100 Suits for 100 Men, a nonprofit that helps parolees reenter the workforce is doing a solid for Colin Kaepernick.
© Robert Hanashiro-USA TODAY Sports
Last month, Colin Kaepernick donated roughly 50 suits to an organization designed to help parolees. The free agent quarterback set aside some time to volunteer with 100 Suits for 100 Men, which works in conjunction with the New York State Department of Correction and Community Supervision and the Offender Reentry Task Force Initiative to make sure recently released prisoners are prepared to reenter the workforce by providing suits, mentoring, and other educational support.
Despite his not having a job right now, Kaepernick has become such a lightning rod in in the NFL that this became news at the time. Shortly thereafter, weirdly, stories began surfacing that questioned Kaepernick's commitment to the sport. Perhaps, anonymous NFL sources wondered, he would rather be a champion of social justice than of football. And perhaps that might explain why he has yet to find his way back onto an NFL roster after he parted ways with the 49ers in March.
League water mule Peter King floated the social justice theory on behalf of Kaepernick's former team, and the perennially late-to-the-party Jason Whitlock somehow made it into the Wall Street Journal ten days later to chime in, furthering his goofball theory that Kaepernick has been used by progressive Twitter users and that he is not on a team because owners don't want to come off as racist if he gets cut. Let that one bounce around in your head for a bit.
We can debate the reasons Kaepernick is not employed, but we can all agree that if he had not been discovered silently protesting the national anthem, and if he had not clearly and articulately explained why he was doing so, he in all likelihood would be on a team right now. This strikes many as fucked up, including the president of 100 Suits for 100 Men. So he's organizing a protest—though he is explicitly not calling it a protest—at the NFL office in Manhattan later this week, in order to show support for Kaepernick.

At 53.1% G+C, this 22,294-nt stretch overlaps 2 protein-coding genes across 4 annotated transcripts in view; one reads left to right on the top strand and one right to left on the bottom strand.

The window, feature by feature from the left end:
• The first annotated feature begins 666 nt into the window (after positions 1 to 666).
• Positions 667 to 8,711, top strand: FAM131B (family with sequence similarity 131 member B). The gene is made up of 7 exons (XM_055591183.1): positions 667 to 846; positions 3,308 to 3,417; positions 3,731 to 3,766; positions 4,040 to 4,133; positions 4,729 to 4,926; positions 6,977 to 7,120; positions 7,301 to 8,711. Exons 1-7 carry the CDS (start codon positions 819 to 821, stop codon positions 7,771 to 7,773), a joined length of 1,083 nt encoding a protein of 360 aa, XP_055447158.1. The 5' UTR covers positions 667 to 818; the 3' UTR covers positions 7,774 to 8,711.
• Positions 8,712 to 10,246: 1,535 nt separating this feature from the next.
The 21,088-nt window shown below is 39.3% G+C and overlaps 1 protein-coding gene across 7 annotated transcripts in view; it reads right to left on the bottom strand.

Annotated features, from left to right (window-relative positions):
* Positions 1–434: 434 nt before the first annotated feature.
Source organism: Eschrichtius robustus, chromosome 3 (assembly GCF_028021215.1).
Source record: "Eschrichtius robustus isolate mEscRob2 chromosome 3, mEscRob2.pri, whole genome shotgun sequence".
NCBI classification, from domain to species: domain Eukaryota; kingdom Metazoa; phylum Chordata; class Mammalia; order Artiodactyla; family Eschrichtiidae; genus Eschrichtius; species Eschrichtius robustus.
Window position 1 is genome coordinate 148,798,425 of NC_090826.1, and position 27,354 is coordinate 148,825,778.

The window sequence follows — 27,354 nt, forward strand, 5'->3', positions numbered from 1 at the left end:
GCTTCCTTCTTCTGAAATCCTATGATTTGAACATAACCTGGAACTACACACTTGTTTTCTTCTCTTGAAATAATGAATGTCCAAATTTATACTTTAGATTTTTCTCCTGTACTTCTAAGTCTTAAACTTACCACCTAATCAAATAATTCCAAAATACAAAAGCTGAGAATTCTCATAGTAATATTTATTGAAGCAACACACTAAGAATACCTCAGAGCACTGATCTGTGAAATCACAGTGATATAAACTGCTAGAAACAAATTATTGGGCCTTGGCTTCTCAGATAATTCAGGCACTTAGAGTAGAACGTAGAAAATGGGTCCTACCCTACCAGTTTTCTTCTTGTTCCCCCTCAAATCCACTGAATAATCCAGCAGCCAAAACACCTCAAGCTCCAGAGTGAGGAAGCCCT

In an interview with ESPN, Kevin Livingston said the reason he settled on NFL headquarters was that "the league needs to see that Colin is being supported. And that we're buying consumers and that our dollars matter and I don't think it's fair the way he's being treated by the league. I just want to make that very clear."
"He stood up for us. It's only right that he took our issues in our communities and brought it to a national level and sacrificed salary and being ostracized by the NFL," Livingston told ESPN on Monday. "It was only right that we stand up for him. I started this, literally, when he came to my office -- I was moved. I work with parolees. People usually want to ostracize this particular population. Me working with him on the front lines and him coming to my office, this is not the first time I've worked with him.
"So I thought it was only right that I stand up for him."
Livingston made sure to say that he and his organization were not protesting the NFL, but rather showing support for, and solidarity with, Kaepernick. He is expecting about 40 supporters, so if you'd like to join them, head down to 345 Park Avenue Wednesday the 24th at 5:00 p.m.